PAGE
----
Chicago. Now known around the world for its high murder rate, Chicago was, during the summer of 1967, home to Dr. Martin Luther King. Dr. King commented that the racism he felt in Chicago was more intense than anything he’d felt in the South. At one time, Chicago was the most segregated city in America, and it’s still a serious contender for that unenviable distinction even today.
The question was asked about Jesus, can anything good come out of Nazareth (John 1:44-46). One could, with similar rhetorical flare, ask if it’s possible that Chicago could hold the antidote to America’s racial hatred. The answer about Chicago, is the same answer Phillip gave to Nathaniel in John 1:46--“Come and see”.
In 1993 two Christians in Chicago Raleigh Washington (a Black man) and Glen Kehrein (a White man), joined forces to write a book about racial reconciliation. Motivated by the racial riots that gripped Los Angeles after white police officers were acquitted of beating an unarmed Black man (Rodney King), a book called, “Breaking Down Walls”. The book is a blueprint for racial reconciliation in a world that needs it now more than ever. Breaking Down Walls details 8 specific principles of racial reconciliation. The Rock Of Our Salvation Church, in Chicago’s Austin community, uses Breaking Down Walls as a roadmap for racial reconciliation (Washington is the founder of Rock and one of its former Pastors).
This article is the first of an eight-part series of articles that will explain each of the 8 principles of racial reconciliation individually. If the Body Of Christ is to be the salt and light of the world, we must first begin by taking the beam out of our own eye.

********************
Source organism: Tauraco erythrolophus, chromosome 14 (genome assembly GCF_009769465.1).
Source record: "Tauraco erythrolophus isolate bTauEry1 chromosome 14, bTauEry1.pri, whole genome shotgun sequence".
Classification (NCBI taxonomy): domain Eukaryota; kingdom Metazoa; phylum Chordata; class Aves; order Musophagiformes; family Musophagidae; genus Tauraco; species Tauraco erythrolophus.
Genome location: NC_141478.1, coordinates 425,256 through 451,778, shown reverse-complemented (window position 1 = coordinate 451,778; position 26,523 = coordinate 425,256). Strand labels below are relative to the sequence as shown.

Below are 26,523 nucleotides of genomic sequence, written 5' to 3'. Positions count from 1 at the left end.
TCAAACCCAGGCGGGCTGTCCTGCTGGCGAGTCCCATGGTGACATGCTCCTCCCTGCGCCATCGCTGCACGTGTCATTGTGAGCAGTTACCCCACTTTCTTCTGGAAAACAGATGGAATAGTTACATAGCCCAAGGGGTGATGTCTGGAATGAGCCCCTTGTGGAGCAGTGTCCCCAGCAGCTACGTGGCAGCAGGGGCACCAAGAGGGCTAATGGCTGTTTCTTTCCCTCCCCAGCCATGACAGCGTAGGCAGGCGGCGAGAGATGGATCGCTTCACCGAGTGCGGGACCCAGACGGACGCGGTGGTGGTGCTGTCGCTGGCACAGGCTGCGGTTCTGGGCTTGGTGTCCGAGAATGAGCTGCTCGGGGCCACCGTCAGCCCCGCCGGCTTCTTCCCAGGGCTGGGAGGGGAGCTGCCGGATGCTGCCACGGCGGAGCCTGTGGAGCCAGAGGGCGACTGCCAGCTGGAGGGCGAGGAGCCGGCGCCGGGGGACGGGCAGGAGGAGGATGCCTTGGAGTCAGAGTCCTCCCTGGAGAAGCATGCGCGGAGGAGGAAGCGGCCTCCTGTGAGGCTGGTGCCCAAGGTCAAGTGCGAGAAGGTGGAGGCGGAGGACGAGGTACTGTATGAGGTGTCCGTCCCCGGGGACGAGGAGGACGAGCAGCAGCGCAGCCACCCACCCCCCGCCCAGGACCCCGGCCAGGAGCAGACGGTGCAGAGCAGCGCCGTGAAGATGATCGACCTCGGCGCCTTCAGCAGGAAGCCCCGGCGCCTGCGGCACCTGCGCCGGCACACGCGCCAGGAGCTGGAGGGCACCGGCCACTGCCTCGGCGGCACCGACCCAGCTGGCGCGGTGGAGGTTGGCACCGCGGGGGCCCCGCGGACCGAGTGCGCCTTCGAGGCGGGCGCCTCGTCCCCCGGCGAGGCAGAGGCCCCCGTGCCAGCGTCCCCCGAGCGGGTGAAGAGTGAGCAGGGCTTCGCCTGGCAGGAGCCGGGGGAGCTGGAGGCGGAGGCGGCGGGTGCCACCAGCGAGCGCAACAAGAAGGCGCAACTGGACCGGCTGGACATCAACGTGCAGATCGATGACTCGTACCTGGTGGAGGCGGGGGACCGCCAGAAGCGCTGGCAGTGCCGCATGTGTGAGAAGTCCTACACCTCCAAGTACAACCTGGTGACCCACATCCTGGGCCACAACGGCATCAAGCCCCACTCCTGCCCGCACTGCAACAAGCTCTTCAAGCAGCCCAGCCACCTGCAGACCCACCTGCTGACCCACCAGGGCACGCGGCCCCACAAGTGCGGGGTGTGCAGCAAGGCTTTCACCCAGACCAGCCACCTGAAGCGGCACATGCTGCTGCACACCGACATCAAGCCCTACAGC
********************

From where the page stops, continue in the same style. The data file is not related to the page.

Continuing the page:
“21 There is one body, but it has many parts. But all its many parts make up one body. It is the same with Christ…The eye can’t say to the hand, “I don’t need you!” The head can’t say to the feet, “I don’t need you!” 22 In fact, it is just the opposite. The parts of the body that seem to be weaker are the ones we can’t do without. 23 The parts that we think are less important we treat with special honor. The private parts aren’t shown. But they are treated with special care. 24 The parts that can be shown don’t need special care. But God has put together all the parts of the body. And he has given more honor to the parts that didn’t have any. 25 In that way, the parts of the body will not take sides. All of them will take care of one another. 26 If one part suffers, every part suffers with it. If one part is honored, every part shares in its joy. 27 You are the body of Christ. Each one of you is a part of it.”
1 Cor 12:21-27
Sometimes our human pride causes us to have delusions of grandeur. There appears to be a human tendency to view our differences as excuses to mistreat each other. How do we do this? By claiming that our way is the right way, or the better way, and that anything different from us must be inferior to us. We see ourselves as better than others, and we see our “tribe” as better than other tribes. As Americans we often think we’re superior to those of different nations. As Protestants, we often think of ourselves as superior to Catholics. And, unfortunately, we often think of our “race” as superior to other races. But that’s not how God feels about us. Notice that God has children, but no step-children, grandchildren, nieces or nephews. God sees us all equally as his children. God doesn’t play favorites with us, and he doesn’t want us playing favorites with each other.
“1 My brothers and sisters, believers in our glorious Lord Jesus Christ must not show favoritism. 2 Suppose a man comes into your meeting wearing a gold ring and fine clothes, and a poor man in filthy old clothes also comes in. 3 If you show special attention to the man wearing fine clothes and say, “Here’s a good seat for you,” but say to the poor man, “You stand there” or “Sit on the floor by my feet,” 4 have you not discriminated among yourselves and become judges with evil thoughts?"